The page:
I was in the last year of my A Levels when I started to feel a bit weird. I had a cough for a few months which I couldn't shake. I was given antibiotics, but they didn't work and so, when I went back to the GP again, he said he thought I might have pneumonia.
I went to A&E where they took some blood. I went home still feeling bad - I was sweating, had a temperature of 40 degrees, and I felt really dehydrated. My mum got a call the next day saying that we had to go to the haemotology department. We were told that I might have cancer and I was in intensive care for a few days while they did more tests.
I was diagnosed with Acute Myeloid Leukaemia (AML), a cancer of the blood. I think it hit my family a lot harder than it did me and my mum cried. I couldn't really believe it and I just asked when I could go back to school. After a few days, it was apparent that wouldn't happen, and I had to start chemo pretty quickly.
I had two types of chemo and four cycles altogether. The chemo just kind of wipes you out and with no immune system, you do get infections. I had sepsis three times, which was horrible. Unfortunately, the chemo can have many effects and they did a scan on me and now I have mild to moderate heart failure. It could improve over time as I get better, but it could just stay there for life.
To start with, I was in the adult ward as there was no room in the Teenage Cancer Trust unit. The adult ward wasn't great, as the rooms are very small and I didn't see the doctors or nurses much. They were amazing, but they had so many people to deal with - they did the medical part then had to move on.
Most of the people in my bay were 70 or 80, so I had no-one to talk to and I felt quite lonely. I didn't leave my room for about two weeks.
Being moved to the Teenage Cancer Trust unit made such a difference. I had my own room with a desk and places for friends and family to sleep. It was nice having them there when I didn't know what was going on and I was a bit worried. It was great to have a place to entertain them as there was a football table, a pool table and PS4.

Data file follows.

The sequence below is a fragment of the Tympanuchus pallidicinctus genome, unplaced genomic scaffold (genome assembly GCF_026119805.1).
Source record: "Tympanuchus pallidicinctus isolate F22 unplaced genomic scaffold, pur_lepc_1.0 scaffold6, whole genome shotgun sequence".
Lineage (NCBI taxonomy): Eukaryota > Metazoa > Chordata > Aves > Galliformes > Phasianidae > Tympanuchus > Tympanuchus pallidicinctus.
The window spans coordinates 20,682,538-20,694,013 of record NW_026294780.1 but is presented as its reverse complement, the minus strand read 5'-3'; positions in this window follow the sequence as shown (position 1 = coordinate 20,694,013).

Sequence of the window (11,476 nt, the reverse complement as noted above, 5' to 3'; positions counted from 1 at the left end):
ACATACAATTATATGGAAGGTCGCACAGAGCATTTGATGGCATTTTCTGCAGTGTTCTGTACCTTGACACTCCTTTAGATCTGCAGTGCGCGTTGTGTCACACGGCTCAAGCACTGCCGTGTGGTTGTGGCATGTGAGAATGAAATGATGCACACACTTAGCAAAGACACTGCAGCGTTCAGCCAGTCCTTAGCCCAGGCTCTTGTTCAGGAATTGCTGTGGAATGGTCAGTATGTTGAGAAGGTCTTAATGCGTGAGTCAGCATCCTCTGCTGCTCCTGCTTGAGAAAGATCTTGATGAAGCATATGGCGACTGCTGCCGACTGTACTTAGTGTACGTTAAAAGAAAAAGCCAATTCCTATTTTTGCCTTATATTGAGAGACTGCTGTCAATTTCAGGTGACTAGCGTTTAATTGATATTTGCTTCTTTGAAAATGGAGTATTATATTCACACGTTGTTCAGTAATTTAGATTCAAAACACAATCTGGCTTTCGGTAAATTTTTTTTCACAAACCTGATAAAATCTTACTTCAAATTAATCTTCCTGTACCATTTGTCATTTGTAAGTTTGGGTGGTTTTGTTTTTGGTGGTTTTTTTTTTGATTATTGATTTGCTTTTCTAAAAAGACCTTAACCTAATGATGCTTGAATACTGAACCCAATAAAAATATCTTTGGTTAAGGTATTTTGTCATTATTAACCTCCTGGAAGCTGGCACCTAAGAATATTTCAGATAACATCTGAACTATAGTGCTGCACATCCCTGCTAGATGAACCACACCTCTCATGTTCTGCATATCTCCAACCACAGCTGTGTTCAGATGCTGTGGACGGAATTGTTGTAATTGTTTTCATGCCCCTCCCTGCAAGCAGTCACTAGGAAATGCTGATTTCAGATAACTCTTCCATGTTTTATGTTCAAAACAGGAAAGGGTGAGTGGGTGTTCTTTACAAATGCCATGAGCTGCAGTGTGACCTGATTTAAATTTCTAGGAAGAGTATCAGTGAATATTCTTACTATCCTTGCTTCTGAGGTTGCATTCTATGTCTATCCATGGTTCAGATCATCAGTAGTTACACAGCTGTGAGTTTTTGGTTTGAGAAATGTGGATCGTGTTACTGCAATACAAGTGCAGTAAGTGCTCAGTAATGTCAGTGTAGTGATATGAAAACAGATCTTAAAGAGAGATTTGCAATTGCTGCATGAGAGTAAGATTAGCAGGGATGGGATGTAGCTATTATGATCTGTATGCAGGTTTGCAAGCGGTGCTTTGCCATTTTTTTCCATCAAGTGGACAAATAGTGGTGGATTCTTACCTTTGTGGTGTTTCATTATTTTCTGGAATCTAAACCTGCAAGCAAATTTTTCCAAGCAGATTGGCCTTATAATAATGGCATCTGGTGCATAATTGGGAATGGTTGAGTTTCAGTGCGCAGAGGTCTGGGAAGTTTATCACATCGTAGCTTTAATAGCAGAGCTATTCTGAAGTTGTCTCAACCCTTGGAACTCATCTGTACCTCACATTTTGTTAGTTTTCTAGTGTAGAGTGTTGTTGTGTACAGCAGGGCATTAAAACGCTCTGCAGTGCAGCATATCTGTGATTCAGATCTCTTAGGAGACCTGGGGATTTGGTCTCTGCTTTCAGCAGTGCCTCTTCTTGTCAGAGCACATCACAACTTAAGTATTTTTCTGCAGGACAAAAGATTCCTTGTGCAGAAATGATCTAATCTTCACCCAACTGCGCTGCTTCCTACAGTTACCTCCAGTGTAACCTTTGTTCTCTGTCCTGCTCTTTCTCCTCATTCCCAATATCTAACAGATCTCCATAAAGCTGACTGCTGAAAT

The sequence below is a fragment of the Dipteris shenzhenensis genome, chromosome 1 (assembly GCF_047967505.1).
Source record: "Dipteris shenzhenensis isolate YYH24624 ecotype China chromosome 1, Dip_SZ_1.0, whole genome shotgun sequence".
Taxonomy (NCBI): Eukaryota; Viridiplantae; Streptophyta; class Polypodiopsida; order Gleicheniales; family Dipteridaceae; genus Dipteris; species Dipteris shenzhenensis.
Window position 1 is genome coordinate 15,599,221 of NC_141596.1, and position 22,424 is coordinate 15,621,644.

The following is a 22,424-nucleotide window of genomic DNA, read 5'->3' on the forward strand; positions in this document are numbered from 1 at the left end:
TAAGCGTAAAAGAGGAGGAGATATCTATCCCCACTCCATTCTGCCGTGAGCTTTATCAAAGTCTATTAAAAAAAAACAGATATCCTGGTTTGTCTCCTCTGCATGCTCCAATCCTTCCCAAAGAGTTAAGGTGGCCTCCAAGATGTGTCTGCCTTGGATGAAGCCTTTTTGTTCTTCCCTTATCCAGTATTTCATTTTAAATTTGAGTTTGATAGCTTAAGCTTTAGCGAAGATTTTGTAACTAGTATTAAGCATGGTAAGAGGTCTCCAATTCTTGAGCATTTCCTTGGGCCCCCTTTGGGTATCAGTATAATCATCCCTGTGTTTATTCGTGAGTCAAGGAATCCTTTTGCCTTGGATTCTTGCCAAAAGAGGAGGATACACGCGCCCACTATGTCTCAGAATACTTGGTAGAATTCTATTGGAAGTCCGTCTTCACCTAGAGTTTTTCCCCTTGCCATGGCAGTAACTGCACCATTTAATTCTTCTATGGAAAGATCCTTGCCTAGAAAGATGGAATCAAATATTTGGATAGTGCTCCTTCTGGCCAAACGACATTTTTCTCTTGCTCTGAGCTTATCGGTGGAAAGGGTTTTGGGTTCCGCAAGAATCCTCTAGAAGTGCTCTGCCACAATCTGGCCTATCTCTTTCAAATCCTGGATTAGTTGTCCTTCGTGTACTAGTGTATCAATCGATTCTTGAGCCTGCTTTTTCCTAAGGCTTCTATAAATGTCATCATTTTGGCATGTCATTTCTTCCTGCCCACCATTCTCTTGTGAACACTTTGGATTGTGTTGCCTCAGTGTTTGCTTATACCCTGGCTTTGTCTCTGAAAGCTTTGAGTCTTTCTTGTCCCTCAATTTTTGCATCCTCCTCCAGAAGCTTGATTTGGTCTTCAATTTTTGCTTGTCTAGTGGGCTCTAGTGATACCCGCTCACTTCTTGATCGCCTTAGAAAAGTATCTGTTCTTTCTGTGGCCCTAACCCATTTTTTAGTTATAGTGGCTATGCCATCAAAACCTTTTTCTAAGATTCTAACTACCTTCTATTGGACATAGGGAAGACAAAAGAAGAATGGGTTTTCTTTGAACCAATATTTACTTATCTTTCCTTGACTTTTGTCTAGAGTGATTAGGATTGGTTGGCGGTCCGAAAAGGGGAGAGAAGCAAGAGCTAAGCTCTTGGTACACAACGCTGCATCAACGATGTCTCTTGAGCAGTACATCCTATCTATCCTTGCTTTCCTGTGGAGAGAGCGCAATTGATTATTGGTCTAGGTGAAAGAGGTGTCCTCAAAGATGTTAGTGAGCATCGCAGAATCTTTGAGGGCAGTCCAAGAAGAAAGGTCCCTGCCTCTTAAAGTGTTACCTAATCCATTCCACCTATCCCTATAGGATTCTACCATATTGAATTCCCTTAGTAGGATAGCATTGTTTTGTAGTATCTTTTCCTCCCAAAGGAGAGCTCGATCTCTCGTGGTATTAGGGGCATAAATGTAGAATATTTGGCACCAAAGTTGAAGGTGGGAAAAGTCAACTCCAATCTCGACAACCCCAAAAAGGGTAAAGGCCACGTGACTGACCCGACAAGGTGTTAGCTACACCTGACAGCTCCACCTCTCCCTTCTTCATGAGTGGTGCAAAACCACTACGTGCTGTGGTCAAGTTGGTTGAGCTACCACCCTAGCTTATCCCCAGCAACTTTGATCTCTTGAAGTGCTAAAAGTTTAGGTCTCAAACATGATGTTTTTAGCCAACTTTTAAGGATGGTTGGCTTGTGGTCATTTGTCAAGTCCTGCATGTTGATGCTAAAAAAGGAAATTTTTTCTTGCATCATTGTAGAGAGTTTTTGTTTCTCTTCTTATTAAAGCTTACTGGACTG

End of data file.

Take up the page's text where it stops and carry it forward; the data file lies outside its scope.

Touches like that make it feel less like a hospital.
The other patients in there were around my age so I had people to talk to who were going through similar experiences too. The nurses were more personable and felt more like friends. They checked how you were doing emotionally as well as physically. The Clinical Nurse Specialist, Jax, was amazing with me and my family. They didn't always know what was going on so Jax would update them by text or email.
When you first hear you have cancer, you feel disconnected, but when you join the community you feel more relieved, more accepted, and you feel better as you know there's people going through the same as you and they won't treat you differently. So it was fantastic being able to go to one of Teenage Cancer Trust's annual Find Your Sense of Tumour events.
There was a speech from a woman who has suffered 98% burns and her story was really pertinent as she had gone through so much and was doing so well in her life - it made me feel that I hadn't been through anything in comparison and I needed to step up. It was really inspiring. The fertility talk was interesting as I had no idea about the fertility side of it, and the talk on travel insurance was perfect for me as I knew I was going to go travelling and I learnt what I didn't need to disclose and how to save money on my insurance.
The social side of it was good too. There was a comedic band that got people on stage and I performed a dance with the other young people from Bristol. We also dressed up as our heroes villians. I went as The Joker and there were people dressed up as superheroes, but the girl who won the competition was dressed as her brain surgeon, which was brilliant. It was cool to meet so many people who were in the same boat as me, and I've met a few people for drinks since.
My school has been amazing throughout all of this, as have the universities I applied for. I couldn't complete all my exams and coursework but I was given an unconditional place based on the work I did, and I will be studying Politics and International Relations at Sheffield University. I'm taking the year out and I am travelling around Vietnam, Cambodia, and Thailand. I had to research places that would do blood tests and send the results back to my hospital and so far they are looking good.
It's great that I can still follow my dreams and live my life, and I am determined to make the most of every minute.